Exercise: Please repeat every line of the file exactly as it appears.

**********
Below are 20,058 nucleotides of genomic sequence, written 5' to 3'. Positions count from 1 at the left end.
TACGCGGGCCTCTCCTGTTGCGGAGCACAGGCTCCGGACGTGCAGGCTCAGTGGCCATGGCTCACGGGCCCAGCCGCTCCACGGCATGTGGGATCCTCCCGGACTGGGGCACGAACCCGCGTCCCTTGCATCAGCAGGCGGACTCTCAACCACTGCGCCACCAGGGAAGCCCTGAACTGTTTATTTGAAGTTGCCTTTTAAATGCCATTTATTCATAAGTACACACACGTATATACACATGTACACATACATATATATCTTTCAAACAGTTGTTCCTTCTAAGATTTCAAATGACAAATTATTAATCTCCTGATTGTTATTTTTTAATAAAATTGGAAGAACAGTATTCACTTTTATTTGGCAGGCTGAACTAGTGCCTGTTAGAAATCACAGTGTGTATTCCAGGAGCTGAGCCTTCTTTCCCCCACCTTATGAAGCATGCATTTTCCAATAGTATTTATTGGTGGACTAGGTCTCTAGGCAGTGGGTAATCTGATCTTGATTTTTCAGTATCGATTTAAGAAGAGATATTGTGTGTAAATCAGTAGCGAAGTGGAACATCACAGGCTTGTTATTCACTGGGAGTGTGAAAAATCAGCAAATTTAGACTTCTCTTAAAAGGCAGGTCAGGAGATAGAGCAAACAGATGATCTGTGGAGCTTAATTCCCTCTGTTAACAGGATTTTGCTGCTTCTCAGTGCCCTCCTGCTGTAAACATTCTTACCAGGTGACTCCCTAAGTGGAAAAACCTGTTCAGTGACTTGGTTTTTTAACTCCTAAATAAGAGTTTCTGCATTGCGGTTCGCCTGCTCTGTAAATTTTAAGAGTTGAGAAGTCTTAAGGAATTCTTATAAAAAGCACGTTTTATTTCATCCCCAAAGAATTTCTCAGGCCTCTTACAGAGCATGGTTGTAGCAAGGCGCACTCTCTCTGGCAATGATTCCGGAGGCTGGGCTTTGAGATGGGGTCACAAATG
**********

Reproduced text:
Below are 20,058 nucleotides of genomic sequence, written 5' to 3'. Positions count from 1 at the left end.
TACGCGGGCCTCTCCTGTTGCGGAGCACAGGCTCCGGACGTGCAGGCTCAGTGGCCATGGCTCACGGGCCCAGCCGCTCCACGGCATGTGGGATCCTCCCGGACTGGGGCACGAACCCGCGTCCCTTGCATCAGCAGGCGGACTCTCAACCACTGCGCCACCAGGGAAGCCCTGAACTGTTTATTTGAAGTTGCCTTTTAAATGCCATTTATTCATAAGTACACACACGTATATACACATGTACACATACATATATATCTTTCAAACAGTTGTTCCTTCTAAGATTTCAAATGACAAATTATTAATCTCCTGATTGTTATTTTTTAATAAAATTGGAAGAACAGTATTCACTTTTATTTGGCAGGCTGAACTAGTGCCTGTTAGAAATCACAGTGTGTATTCCAGGAGCTGAGCCTTCTTTCCCCCACCTTATGAAGCATGCATTTTCCAATAGTATTTATTGGTGGACTAGGTCTCTAGGCAGTGGGTAATCTGATCTTGATTTTTCAGTATCGATTTAAGAAGAGATATTGTGTGTAAATCAGTAGCGAAGTGGAACATCACAGGCTTGTTATTCACTGGGAGTGTGAAAAATCAGCAAATTTAGACTTCTCTTAAAAGGCAGGTCAGGAGATAGAGCAAACAGATGATCTGTGGAGCTTAATTCCCTCTGTTAACAGGATTTTGCTGCTTCTCAGTGCCCTCCTGCTGTAAACATTCTTACCAGGTGACTCCCTAAGTGGAAAAACCTGTTCAGTGACTTGGTTTTTTAACTCCTAAATAAGAGTTTCTGCATTGCGGTTCGCCTGCTCTGTAAATTTTAAGAGTTGAGAAGTCTTAAGGAATTCTTATAAAAAGCACGTTTTATTTCATCCCCAAAGAATTTCTCAGGCCTCTTACAGAGCATGGTTGTAGCAAGGCGCACTCTCTCTGGCAATGATTCCGGAGGCTGGGCTTTGAGATGGGGTCACAAATG